A number of factors from genetic to lifestyle to even normal ageing can result in hormone imbalances. Hormones naturally decline as we age but there are natural ways to boost hormone levels as well as taking hormone treatment, if needed, to keep symptoms at bay. The following, are some of the most common culprits to disrupting hormone balance that I encounter in clinical practice for both men and women.
Stress – the higher the stress levels the lower the progesterone levels in women and the lower the testosterone levels in men, as the body essentially ‘steals’ these hormones to increase production of the stress hormone cortisol.
Alcohol – consistent heavy alcohol consumption can impair testosterone levels in men due to a direct toxic effect on the testes. In women it can impair oestrogen and progesterone levels causing menstrual period problems, infertility and even miscarriage.
Caffeine – caffeine increases stress hormone release which can, in turn, lower progesterone production in women and testosterone production in men.
Diet – a diet that is high in sugary, refined foods stimulates excessive insulin release. High insulin levels can disrupt oestrogen production and inhibit progesterone release.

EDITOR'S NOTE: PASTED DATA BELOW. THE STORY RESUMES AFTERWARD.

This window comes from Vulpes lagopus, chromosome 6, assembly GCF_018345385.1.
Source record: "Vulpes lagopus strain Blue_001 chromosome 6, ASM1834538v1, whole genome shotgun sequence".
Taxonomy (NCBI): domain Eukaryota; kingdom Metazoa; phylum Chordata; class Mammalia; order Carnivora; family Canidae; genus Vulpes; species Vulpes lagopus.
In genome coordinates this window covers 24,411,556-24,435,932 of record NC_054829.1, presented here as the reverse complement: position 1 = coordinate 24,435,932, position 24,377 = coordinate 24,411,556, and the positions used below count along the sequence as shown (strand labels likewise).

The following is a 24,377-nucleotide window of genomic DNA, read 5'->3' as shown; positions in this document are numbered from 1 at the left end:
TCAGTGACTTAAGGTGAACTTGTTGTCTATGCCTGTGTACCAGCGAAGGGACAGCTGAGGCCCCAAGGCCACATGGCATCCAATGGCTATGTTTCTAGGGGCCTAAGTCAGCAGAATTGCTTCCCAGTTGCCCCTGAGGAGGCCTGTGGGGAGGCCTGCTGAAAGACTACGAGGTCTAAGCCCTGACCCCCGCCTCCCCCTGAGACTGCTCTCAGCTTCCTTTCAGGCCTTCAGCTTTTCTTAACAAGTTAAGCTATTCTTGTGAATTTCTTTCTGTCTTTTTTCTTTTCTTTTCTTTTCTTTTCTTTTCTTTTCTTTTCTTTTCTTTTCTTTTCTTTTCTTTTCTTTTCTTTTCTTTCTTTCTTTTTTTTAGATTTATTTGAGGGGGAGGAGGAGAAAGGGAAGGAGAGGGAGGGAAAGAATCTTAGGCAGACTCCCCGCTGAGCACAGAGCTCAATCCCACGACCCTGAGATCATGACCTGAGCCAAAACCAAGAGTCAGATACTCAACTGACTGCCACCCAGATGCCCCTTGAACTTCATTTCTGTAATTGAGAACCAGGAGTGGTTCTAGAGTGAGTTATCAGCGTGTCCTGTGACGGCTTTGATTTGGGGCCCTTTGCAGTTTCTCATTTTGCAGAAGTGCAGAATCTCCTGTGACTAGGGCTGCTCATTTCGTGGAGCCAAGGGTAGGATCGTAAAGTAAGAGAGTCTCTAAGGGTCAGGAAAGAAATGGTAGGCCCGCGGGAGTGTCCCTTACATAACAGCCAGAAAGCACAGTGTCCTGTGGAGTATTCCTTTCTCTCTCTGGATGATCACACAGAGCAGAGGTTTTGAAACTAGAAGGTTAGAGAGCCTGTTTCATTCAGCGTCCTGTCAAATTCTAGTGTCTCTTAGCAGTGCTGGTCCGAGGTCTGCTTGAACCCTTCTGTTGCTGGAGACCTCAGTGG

Abdominal fat stores – carrying too much body fat around our middles can raise oestrogen levels causing an oestrogen-to-progesterone imbalance.
Lack of exercise – exercise helps to boost testosterone levels as well as reduce stress hormone levels. A lack of exercise has been associated with lower circulating levels of testosterone.
Lack of sleep – sleep deprivation causes excess stress hormone release, which, as mentioned above, can disrupt hormone balance.
Ageing – as we age our production of hormones naturally declines. At menopause hormone levels drastically reduce, which can cause various symptoms including hot flushes, poor sleep and memory, irritability, low sex drive, vaginal dryness, and a change in body fat stores to be more centred around the abdomen. Andropause is a term used to describe the male version of menopause when testosterone levels decline. This happens from about the age of 40 for men and results in a lowering of sex drive, muscle mass, and an increase in body fat stores. There are various complementary and hormonal treatments available for the management of these symptoms as explained below.
Environmental hormone disruptors – there is preliminary research to suggest that the chemicals and hormones in our food, cosmetics, plastics and cleaning products may disrupt our hormones. As much as possible choose hormone-free meat and chicken products. Also choose natural cosmetics free from preservatives such as parabens. With regards to plastics make sure they as BPA-free e.g. drink bottles, containers.